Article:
I've spent the evening reading John Seabrook's book Nobrow (2000). Seabrook has posted the New Yorker essay that led to the book. If Nobrow is a little too personal and untheorized to be useful, it nevertheless leads to the important observation that network culture has gone beyond postmodernism's delight in mixing high and low to a condition in which these are merely inflections within a homogeneous field. In this light, Pierre Bourdieu's analysis of taste as a marker of distinction seems thoroughly undone, the quaint product of a bygone age.
What's important today at a dinner of academics or museum curators? Knowing about "24" or what show is at the Met? What's more elite, Naples, Florida or Newport, Rhode Island? What's worth cultivating more, an obsession with 15th century Italian painting or 1970s New York Noise? Network Culture offers little in the way of guidance. Depending on which cluster you belong to, you decide what your taste should be.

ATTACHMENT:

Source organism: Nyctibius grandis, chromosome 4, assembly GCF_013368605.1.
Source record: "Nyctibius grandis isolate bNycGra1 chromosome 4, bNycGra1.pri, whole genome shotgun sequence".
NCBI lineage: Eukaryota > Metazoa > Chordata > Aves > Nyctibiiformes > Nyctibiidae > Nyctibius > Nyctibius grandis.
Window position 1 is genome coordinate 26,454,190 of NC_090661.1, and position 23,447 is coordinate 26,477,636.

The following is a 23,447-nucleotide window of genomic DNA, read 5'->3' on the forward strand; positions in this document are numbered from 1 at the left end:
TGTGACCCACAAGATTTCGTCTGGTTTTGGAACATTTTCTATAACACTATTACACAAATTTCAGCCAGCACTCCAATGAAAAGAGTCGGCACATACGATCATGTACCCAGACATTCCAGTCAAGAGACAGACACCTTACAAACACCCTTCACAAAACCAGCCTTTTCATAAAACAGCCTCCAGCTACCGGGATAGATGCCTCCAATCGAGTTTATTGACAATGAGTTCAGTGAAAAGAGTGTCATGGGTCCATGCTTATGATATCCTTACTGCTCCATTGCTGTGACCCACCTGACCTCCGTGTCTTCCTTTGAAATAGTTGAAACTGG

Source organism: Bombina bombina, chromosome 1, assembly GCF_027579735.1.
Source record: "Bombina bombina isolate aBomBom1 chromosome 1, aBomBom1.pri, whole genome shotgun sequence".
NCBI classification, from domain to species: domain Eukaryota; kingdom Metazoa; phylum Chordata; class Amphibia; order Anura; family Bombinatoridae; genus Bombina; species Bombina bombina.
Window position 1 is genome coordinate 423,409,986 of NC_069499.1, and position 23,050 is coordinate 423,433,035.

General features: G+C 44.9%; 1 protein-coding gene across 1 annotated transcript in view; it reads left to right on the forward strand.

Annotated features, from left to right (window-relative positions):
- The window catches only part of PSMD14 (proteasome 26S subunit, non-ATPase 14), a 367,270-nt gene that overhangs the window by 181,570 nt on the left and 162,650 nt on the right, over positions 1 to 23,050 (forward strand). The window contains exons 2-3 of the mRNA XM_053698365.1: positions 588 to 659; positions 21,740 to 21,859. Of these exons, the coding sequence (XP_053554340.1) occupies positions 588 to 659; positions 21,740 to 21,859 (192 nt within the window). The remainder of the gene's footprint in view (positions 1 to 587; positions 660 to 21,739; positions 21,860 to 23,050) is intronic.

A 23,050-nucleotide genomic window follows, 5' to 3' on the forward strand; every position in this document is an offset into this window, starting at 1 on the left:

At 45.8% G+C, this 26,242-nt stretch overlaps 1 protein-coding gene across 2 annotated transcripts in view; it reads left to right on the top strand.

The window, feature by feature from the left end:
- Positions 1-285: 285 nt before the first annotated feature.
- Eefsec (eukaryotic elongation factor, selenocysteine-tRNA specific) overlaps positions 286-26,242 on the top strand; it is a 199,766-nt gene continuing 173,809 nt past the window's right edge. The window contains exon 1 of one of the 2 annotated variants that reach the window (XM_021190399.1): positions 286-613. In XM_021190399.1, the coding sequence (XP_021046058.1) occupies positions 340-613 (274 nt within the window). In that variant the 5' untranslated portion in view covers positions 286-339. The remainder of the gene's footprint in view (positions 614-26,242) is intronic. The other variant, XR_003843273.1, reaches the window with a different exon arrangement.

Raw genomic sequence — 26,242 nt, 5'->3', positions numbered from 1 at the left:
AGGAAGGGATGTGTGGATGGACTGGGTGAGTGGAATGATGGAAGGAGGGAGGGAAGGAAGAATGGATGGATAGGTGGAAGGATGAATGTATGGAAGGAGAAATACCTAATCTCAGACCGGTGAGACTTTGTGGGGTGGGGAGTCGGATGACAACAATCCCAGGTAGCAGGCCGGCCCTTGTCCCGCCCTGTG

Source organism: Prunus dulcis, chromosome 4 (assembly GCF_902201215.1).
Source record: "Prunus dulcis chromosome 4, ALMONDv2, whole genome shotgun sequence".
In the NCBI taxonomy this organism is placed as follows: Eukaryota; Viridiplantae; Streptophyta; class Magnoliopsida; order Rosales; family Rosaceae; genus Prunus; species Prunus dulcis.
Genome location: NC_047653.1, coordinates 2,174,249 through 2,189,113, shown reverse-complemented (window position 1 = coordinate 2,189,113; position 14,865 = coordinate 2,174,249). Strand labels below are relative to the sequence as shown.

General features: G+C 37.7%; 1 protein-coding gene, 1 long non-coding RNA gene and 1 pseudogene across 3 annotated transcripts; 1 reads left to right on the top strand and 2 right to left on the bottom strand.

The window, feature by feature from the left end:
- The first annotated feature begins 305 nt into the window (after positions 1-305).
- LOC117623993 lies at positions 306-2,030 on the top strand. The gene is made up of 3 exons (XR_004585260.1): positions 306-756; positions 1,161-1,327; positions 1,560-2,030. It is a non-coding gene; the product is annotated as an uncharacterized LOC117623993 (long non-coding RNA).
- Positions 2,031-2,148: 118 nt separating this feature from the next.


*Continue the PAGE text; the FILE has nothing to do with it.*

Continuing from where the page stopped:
That said, do look at Hal Foster's review of the book at the London Review of Books, Slumming with the Rappers at the Roxy for a more cautionary view.